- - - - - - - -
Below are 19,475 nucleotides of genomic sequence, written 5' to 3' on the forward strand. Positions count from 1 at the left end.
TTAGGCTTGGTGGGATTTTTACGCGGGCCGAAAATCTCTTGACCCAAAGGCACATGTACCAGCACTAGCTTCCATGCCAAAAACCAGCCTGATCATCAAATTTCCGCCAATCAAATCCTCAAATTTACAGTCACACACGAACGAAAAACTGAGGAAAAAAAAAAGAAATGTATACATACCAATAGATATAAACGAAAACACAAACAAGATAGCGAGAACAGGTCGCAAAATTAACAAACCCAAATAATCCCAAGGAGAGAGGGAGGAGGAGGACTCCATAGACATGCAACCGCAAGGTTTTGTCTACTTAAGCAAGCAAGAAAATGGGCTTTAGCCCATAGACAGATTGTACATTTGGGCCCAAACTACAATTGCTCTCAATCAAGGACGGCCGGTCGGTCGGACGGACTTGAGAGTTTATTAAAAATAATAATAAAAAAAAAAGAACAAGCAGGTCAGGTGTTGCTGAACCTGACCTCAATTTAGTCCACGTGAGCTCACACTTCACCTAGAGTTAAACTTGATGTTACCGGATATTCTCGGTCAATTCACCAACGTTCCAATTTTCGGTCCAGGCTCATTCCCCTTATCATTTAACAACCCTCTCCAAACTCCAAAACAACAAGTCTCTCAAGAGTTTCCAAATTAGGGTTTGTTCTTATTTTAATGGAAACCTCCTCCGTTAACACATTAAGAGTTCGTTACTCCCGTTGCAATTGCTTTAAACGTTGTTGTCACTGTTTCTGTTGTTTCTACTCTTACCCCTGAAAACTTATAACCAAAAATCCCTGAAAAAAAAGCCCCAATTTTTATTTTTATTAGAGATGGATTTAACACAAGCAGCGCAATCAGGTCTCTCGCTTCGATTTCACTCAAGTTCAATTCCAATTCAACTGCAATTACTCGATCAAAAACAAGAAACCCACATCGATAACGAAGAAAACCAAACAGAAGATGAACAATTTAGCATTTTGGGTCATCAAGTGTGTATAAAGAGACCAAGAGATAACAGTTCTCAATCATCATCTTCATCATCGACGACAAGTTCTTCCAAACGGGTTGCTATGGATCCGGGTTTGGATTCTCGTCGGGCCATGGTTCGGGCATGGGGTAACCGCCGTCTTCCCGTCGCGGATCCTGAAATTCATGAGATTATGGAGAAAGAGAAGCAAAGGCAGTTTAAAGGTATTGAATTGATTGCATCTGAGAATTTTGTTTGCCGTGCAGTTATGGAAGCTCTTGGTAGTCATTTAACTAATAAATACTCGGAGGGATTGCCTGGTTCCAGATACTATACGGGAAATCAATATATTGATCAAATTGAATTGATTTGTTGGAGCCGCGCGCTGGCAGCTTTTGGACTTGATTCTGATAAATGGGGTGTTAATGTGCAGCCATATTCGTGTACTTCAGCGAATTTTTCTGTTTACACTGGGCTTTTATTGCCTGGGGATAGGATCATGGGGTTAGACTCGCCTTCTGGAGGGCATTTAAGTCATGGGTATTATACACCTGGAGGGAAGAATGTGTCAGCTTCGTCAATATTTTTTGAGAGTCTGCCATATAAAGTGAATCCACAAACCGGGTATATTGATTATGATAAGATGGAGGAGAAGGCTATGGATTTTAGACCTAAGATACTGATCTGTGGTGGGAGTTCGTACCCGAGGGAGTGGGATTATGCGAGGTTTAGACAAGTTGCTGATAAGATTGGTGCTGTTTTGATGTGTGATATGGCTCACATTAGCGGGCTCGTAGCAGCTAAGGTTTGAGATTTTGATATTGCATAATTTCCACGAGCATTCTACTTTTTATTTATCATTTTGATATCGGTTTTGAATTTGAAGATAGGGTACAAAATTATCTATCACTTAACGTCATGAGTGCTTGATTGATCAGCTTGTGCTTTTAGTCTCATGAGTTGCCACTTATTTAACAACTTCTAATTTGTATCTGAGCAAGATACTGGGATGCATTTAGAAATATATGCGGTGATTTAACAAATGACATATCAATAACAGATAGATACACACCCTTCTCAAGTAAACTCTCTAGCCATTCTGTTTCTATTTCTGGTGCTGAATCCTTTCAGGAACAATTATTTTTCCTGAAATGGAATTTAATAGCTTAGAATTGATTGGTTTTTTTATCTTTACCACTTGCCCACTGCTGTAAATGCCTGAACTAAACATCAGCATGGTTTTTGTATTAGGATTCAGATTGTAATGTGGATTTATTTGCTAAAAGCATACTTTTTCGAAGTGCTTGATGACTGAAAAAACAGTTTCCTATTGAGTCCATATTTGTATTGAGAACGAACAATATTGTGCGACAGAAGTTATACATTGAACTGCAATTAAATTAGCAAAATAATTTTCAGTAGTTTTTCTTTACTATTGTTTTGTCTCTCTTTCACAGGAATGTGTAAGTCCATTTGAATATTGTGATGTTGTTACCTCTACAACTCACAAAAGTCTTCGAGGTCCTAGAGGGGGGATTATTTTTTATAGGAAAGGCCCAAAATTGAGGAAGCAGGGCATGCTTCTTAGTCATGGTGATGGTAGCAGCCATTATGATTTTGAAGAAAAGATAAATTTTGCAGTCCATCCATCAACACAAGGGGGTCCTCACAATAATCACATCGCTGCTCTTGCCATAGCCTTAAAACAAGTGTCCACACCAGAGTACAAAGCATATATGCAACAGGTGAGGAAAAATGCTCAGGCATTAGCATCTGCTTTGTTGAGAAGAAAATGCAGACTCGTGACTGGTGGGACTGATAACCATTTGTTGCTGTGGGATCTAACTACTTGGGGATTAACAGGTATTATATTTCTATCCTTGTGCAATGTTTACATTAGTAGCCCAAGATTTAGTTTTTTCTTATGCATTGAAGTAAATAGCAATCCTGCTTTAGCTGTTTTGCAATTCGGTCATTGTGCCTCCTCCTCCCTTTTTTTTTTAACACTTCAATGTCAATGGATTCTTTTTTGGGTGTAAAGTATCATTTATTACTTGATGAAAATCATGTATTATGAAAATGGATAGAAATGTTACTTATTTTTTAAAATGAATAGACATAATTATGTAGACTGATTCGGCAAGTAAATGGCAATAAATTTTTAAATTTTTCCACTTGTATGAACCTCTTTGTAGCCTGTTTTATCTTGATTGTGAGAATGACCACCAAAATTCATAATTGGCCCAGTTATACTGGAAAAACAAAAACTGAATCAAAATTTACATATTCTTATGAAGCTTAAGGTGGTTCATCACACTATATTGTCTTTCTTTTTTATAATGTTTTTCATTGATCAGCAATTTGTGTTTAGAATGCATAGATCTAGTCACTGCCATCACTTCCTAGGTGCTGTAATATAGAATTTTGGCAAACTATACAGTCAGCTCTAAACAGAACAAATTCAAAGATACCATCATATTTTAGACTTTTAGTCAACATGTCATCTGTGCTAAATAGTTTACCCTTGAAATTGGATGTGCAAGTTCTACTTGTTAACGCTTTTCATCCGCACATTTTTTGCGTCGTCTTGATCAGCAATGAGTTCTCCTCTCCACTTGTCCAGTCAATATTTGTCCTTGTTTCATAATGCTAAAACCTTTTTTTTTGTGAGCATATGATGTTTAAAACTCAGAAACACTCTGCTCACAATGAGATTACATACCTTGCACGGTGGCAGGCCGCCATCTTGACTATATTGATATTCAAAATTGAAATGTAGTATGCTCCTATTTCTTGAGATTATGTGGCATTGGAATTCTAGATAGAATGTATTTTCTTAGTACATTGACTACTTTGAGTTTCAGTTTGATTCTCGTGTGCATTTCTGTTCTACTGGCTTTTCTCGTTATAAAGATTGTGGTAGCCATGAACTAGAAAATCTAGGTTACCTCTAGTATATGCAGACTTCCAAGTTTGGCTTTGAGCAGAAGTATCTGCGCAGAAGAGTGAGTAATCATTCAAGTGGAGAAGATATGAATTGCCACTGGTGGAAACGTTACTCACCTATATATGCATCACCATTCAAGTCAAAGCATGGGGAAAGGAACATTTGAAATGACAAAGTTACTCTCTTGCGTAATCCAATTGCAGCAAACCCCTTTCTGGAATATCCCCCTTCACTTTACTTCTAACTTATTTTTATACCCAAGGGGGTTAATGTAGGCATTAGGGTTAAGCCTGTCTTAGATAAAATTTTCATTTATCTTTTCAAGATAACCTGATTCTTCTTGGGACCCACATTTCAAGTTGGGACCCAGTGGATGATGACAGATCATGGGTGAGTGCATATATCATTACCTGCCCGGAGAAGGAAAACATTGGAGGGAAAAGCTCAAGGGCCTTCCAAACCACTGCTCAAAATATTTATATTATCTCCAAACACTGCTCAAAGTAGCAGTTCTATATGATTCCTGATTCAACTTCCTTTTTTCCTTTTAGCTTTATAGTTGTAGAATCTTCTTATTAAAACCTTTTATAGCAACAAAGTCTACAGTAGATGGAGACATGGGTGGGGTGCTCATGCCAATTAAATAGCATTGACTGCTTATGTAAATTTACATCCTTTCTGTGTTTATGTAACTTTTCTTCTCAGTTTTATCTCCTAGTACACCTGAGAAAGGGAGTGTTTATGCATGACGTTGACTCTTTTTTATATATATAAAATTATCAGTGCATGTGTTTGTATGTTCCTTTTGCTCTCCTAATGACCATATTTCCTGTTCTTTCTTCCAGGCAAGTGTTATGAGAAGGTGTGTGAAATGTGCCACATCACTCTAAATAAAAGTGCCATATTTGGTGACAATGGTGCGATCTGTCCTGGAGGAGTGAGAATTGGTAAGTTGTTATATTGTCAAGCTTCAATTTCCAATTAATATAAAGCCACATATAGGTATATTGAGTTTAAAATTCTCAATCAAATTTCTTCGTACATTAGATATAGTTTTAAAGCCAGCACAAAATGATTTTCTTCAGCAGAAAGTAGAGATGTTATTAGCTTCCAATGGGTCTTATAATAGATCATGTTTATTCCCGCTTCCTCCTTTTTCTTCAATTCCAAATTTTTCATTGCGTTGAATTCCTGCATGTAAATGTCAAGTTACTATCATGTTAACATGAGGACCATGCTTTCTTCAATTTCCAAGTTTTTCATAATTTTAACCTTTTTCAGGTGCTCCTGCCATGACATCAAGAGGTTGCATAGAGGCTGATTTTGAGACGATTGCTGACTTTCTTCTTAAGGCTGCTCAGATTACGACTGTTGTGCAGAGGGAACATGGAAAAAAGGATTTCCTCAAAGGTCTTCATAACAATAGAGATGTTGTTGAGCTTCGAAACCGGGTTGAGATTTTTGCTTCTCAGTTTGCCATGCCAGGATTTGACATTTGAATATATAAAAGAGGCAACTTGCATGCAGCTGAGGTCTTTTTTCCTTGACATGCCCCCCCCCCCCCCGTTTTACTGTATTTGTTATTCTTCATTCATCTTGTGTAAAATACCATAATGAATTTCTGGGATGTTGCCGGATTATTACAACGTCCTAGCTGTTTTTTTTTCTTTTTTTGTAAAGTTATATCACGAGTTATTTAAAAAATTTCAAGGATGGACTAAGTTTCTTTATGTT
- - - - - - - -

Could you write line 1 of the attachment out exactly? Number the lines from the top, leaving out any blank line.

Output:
Below are 19,475 nucleotides of genomic sequence, written 5' to 3' on the forward strand. Positions count from 1 at the left end.